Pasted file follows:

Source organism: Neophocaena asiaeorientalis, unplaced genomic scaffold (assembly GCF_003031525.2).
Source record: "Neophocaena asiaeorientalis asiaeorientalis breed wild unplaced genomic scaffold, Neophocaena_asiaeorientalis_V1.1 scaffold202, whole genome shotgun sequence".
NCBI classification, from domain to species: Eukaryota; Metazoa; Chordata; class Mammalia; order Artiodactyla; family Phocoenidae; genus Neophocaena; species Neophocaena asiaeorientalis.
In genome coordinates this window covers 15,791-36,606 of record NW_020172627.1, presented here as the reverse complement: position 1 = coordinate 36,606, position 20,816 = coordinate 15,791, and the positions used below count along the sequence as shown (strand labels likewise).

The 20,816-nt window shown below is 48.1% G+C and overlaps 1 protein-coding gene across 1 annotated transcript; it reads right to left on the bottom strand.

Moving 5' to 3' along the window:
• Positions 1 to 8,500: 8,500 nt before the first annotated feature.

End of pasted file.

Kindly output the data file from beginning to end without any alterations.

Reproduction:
Source organism: Neophocaena asiaeorientalis, unplaced genomic scaffold (assembly GCF_003031525.2).
Source record: "Neophocaena asiaeorientalis asiaeorientalis breed wild unplaced genomic scaffold, Neophocaena_asiaeorientalis_V1.1 scaffold202, whole genome shotgun sequence".
NCBI classification, from domain to species: Eukaryota; Metazoa; Chordata; class Mammalia; order Artiodactyla; family Phocoenidae; genus Neophocaena; species Neophocaena asiaeorientalis.
In genome coordinates this window covers 15,791-36,606 of record NW_020172627.1, presented here as the reverse complement: position 1 = coordinate 36,606, position 20,816 = coordinate 15,791, and the positions used below count along the sequence as shown (strand labels likewise).

The 20,816-nt window shown below is 48.1% G+C and overlaps 1 protein-coding gene across 1 annotated transcript; it reads right to left on the bottom strand.

Moving 5' to 3' along the window:
• Positions 1 to 8,500: 8,500 nt before the first annotated feature.